Often when launching a new product or service (I will refer to product moving forward but assume it could be a service), we fail to look at the full development process. This lack of vision in leadership typically leads to failed sales due to improper design, testing or proof of concept. In this article I will attempt to discuss the required steps that can be implemented using the various talent inside your organization, to facilitate a better end-user product for your client.
Let’s face it, new products or services are most typically born from necessity. A client has a requirement and so a technical approach is developed and delivered by the appropriate organization. Once it is delivered, the organization’s owner wants to replicate this success so they tell the sales team to go and sell more of that particular item. This is where the first mistake happens.
Fortunately, there are several steps that can be followed along the way to pushing a product to market that can help ensure it is actually easy to sell! Let’s start by listing out key elements that we will discuss in this and future articles in order to build out a full development process:
Once you complete these five key processes, you should be ready to go to market.
The first and most important step is to determine if the product requirement is client driven or market driven, making this distinction will in turn determine how best to follow the next steps in the process.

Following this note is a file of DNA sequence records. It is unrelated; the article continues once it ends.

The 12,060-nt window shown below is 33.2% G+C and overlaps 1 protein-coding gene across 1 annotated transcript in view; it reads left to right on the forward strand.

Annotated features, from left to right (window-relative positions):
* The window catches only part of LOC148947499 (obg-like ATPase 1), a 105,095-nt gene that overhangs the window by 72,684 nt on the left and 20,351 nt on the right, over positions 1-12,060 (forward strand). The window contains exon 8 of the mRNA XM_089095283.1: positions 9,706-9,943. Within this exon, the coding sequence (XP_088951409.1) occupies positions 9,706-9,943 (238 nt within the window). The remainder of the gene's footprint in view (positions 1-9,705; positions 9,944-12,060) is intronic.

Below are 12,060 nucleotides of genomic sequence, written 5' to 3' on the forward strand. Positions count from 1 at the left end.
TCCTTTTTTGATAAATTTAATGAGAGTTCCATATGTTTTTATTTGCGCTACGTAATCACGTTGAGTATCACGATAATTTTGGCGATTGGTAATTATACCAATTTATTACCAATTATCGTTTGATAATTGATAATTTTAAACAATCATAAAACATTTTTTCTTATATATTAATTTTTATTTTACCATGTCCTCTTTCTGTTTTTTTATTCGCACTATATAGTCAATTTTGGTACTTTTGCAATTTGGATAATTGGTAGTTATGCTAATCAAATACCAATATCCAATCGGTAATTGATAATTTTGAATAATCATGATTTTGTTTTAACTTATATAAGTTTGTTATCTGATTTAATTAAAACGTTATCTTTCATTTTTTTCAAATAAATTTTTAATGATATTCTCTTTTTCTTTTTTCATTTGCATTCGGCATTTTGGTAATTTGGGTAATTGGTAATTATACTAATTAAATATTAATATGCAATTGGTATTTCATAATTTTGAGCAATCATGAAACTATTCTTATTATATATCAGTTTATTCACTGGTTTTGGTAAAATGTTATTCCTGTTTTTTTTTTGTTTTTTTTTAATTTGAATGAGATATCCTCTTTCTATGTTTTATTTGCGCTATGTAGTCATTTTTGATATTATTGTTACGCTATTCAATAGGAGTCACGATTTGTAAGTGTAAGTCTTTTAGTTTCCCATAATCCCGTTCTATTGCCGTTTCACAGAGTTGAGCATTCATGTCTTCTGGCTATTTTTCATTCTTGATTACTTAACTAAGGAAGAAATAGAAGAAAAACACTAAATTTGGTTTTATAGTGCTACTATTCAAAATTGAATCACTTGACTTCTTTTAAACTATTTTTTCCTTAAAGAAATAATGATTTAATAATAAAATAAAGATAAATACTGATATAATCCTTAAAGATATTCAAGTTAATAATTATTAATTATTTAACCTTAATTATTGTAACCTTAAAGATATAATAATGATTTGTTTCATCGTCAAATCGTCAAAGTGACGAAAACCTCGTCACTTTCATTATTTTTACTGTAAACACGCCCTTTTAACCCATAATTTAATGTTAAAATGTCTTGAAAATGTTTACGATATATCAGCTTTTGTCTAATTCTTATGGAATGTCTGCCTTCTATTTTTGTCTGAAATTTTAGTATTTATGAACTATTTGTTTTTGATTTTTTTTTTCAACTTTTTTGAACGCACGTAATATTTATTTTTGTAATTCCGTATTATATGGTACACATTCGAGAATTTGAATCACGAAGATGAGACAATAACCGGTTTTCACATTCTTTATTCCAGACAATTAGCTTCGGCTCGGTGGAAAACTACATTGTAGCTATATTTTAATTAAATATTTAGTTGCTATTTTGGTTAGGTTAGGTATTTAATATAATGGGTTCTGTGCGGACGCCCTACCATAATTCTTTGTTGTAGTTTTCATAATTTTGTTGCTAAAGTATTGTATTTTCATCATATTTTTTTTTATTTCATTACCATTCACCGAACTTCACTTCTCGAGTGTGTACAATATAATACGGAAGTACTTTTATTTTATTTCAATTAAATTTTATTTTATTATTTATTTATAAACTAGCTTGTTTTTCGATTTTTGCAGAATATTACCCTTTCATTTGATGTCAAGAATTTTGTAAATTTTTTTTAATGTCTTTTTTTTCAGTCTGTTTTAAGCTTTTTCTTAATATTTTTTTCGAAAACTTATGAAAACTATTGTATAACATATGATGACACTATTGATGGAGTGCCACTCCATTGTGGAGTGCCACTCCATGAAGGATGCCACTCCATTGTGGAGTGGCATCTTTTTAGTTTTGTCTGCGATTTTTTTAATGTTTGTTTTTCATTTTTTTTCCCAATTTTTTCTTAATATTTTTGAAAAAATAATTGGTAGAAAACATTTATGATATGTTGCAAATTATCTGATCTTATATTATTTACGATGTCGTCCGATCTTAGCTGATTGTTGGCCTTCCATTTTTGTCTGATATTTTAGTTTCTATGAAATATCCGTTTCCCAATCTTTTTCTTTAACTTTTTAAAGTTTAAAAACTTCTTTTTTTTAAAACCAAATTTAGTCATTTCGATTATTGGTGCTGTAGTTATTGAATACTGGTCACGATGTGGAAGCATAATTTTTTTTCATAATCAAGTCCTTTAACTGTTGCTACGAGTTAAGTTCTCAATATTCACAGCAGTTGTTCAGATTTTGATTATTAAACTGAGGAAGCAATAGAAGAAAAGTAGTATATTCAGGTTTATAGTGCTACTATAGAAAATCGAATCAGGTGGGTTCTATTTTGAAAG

So, let’s begin by exploring the definitions of each:
By definition, market-driven products have been strategically driven by an organization, based upon market research and customer needs, instead of an organization’s current product set. In this situation, an organization must first use market knowledge to determine their organizational strategy. In doing so a market-driven company can have a customer focus, be aware of its competitors, and have an understanding of an addressable market.
Key items that need to be considered when developing a market-driven product are:
These are just a few key elements that your market-driven research could reveal, but this should get you started in defining the who, what, and where for your product.
This model is typically adopted when a customer asks for a one-off type product or installation and as mentioned above is the typical way to develop a new product (but not necessarily the most successful). In this case, the research is narrow and there is no true development cycle other than from specification to implementation. Organizations then see an ability to recreate the same product for other prospects but lack the vision to fully develop the product when attempting to turn it into a money maker. Typically this type of product has a failure rate of 70% due to the lack of process and strategic development.
In the next post we will begin our discussion on the design process and how critical this phase is in the overall process of building products that are easy to sell.
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